Paddling pair leading NZ charge

Photo by Jamie Troughton/Dscribe Media Services
Tauranga’s Callum Gilbert (left) and Finn Butcher (Alexandra) have been named in the New Zealand team for this year’s international campaign. Photo by Jamie Troughton/Dscribe Media

One’s a whitewater surgeon, precise and consistent, while the other is more a paddle-wielding gun-slinger and big-game hunter.
Despite their differences, Callum Gilbert and Finn Butcher’s canoe slalom futures are tightly entwined, ascending the same rising line onto the world stage.
The 21-year-old pair have been named once again in a strong New Zealand team for the ICF World Cup series in Europe, sealed with big finishes in last week’s Oceania championships in Auckland, having just been given High Performance Sport New Zealand support for the first time.

Photo by Jamie Troughton/Dscribe Media Services
Callum Gilbert

That funding announcement – which saw Canoe Slalom New Zealand pick up $450,000 for each of the next two years – has been a major confidence booster for both paddlers, joining fellow carded athletes Luuka Jones and Mike Dawson.
“The sport is definitely on an upward trend and it’s cool to be an influence on that,” Butcher said. “There are so many people who’ve put huge amounts of voluntary hours into the sport, that have helped us get to where we are. Now the younger guys coming through can see where we’ve come from and seen how High Performance Sport is recognising us, which hopefully keeps them in it.”
Tauranga local Gilbert had an impressive international season last year, with his quest for consistency helping him make the semifinals in all five world cup races and finishing 18th at the under-23 world championships. He and Butcher are flatting together in Auckland, allowing them to spend as much training time as possible on the new Vector Wero Whitewater Park course in Manukau.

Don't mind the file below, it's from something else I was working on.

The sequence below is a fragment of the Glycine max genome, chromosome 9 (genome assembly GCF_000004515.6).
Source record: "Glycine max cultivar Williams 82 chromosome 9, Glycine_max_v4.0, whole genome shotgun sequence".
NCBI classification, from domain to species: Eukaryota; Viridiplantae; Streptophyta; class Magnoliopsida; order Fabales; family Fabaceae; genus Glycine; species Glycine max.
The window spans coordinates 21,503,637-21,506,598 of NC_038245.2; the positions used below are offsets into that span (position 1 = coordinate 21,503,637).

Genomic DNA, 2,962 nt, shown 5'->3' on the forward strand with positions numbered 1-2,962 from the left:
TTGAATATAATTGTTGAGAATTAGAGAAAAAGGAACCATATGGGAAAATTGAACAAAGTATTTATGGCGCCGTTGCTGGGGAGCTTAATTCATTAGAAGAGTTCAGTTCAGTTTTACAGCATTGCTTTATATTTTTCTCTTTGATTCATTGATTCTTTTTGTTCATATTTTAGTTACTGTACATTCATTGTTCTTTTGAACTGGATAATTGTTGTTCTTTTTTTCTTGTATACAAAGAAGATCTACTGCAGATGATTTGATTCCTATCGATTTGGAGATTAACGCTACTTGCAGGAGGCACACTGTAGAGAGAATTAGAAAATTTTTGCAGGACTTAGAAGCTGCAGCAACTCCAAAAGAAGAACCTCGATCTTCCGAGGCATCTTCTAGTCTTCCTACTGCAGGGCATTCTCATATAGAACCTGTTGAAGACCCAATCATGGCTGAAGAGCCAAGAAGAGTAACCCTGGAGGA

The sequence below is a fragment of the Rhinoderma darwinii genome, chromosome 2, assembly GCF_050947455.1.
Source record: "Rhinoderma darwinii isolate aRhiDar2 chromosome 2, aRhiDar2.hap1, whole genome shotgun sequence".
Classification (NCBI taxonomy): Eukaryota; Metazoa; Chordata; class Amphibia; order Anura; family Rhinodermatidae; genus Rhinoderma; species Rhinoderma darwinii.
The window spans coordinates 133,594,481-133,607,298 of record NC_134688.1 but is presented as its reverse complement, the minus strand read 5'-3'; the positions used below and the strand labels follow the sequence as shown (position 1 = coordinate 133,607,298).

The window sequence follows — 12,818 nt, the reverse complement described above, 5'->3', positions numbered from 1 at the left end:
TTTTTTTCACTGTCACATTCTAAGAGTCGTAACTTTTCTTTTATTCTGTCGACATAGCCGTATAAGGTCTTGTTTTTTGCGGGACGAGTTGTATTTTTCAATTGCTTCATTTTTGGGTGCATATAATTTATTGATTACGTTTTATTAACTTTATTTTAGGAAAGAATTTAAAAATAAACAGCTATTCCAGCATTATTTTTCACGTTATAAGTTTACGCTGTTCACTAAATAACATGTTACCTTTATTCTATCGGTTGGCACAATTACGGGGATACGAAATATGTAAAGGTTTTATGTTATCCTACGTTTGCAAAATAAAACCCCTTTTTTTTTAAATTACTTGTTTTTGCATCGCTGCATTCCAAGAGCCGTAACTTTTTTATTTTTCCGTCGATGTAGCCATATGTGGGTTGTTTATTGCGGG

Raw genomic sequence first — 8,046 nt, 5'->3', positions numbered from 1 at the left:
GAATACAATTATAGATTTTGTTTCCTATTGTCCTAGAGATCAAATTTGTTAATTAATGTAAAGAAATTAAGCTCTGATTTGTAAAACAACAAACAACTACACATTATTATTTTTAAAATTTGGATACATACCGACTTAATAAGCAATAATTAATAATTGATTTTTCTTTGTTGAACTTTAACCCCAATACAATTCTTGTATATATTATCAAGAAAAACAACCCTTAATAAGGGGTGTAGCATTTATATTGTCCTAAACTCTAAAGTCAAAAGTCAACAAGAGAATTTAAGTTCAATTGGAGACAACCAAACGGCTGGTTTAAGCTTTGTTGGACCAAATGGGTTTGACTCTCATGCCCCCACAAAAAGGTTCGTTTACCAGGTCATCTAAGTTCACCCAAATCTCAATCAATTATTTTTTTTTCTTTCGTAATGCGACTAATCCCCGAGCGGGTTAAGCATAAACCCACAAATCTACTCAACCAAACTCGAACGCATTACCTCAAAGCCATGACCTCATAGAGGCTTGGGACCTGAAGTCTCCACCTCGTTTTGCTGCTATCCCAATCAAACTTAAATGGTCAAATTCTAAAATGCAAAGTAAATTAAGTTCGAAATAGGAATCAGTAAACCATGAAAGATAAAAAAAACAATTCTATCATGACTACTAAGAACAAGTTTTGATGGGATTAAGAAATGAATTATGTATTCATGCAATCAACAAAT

“We’ve been working hard for a long time and it’s a huge effort,” Gilbert said. “There’s a number of people around us that have helped us achieve what we’ve achieved so having that added support makes a big difference.”
Being part of the burgeoning New Zealand team has changed the nature of the sport, especially in Europe.

Photo by Jamie Troughton/Dscribe Media Services
Finn Butcher

“You have a good run and you’re wondering what your teammates have done, because they’re right there with you all the time. There’s people there to push you in training… it’s really good to have them around pushing you and keeping you on track.”
Unlike Gilbert, Butcher prefers to go out all guns blazing, which leads to equal measures of elation and frustration. He made two world cup semifinals last year and finished 15th at the under-23 world championships, although his qualification run for the latter – putting down the second-fastest time – remains a highlight.
“I’m trying to focus on improving a lot of different techniques and trying to get a lot faster, with less of a focus on consistency,” the Central Otago paddler explained. “It can sometimes be a bit disheartening when you can’t keep laying things down but I think I’m going in the right direction. Once my speed gets to a good stage, that’s when I’ll start working on my consistency, so it’s fun. That’s the cool thing about slalom – everyone goes about their training in completely different ways and have completely different styles and at the end, you’re 0.1secs apart.”
The recently-announced national team is dominated by paddlers from the the two strongholds of Bay of Plenty and Otago, with Olympians Jones and Dawson leading the way, as they’ve done for much of the last decade.
“They’ve pretty much blazed a trail – they’ve shown us that you can do it and you can get there from New Zealand,” Butcher said. “I’ve spent quite a lot of time training with Luuka and to be able to be there with those guys when they’re getting those results we’re striving for is inspirational.”
Most of the New Zealand team will be crossing the ditch for their next big race, next week’s Australian Open in Penrith. Other features of the team include Jones’s inclusion in the C1 ranks for the first time, along with the rise of Central Otago’s Kensa Randle into her first open team.

New Zealand team:
K1: Men: Callum Gilbert (Bay of Plenty), Finn Butcher (Otago), Mike Dawson (Bay of Plenty). Women: Luuka Jones (Bay of Plenty), Kensa Randle (Otago), Jane Nicholas (Bay of Plenty).
C1: Men: Ben Gibb (Bay of Plenty), Patrick Washer (Bay of Plenty), Shaun Higgins (Auckland). Women: Luuka Jones (Bay of Plenty), Kelly Travers (Auckland), Haylee Dangen (Bay of Plenty).
Under-23:
K1: Men: Callum Gilbert (Bay of Plenty), Finn Butcher (Otago), Alex Hawthorne (Bay of Plenty). Women: Kensa Randle (Otago), Courtney Williams (Bay of Plenty), Haylee Dangen (Bay of Plenty).
C1: Men: Patrick Washer (Bay of Plenty), Callum Gilbert (Bay of Plenty), James Thwaite (Auckland). Women: Haylee Dangen (Bay of Plenty).
Junior: K1: Zac Mutton (Bay of Plenty), Damien Torwick (Bay of Plenty), Callum Aitken (Bay of Plenty). Women: River Mutton (Bay of Plenty), Claudia Paterson (Bay of Plenty).
C1:L Men: Josh Bell (Bay of Plenty).

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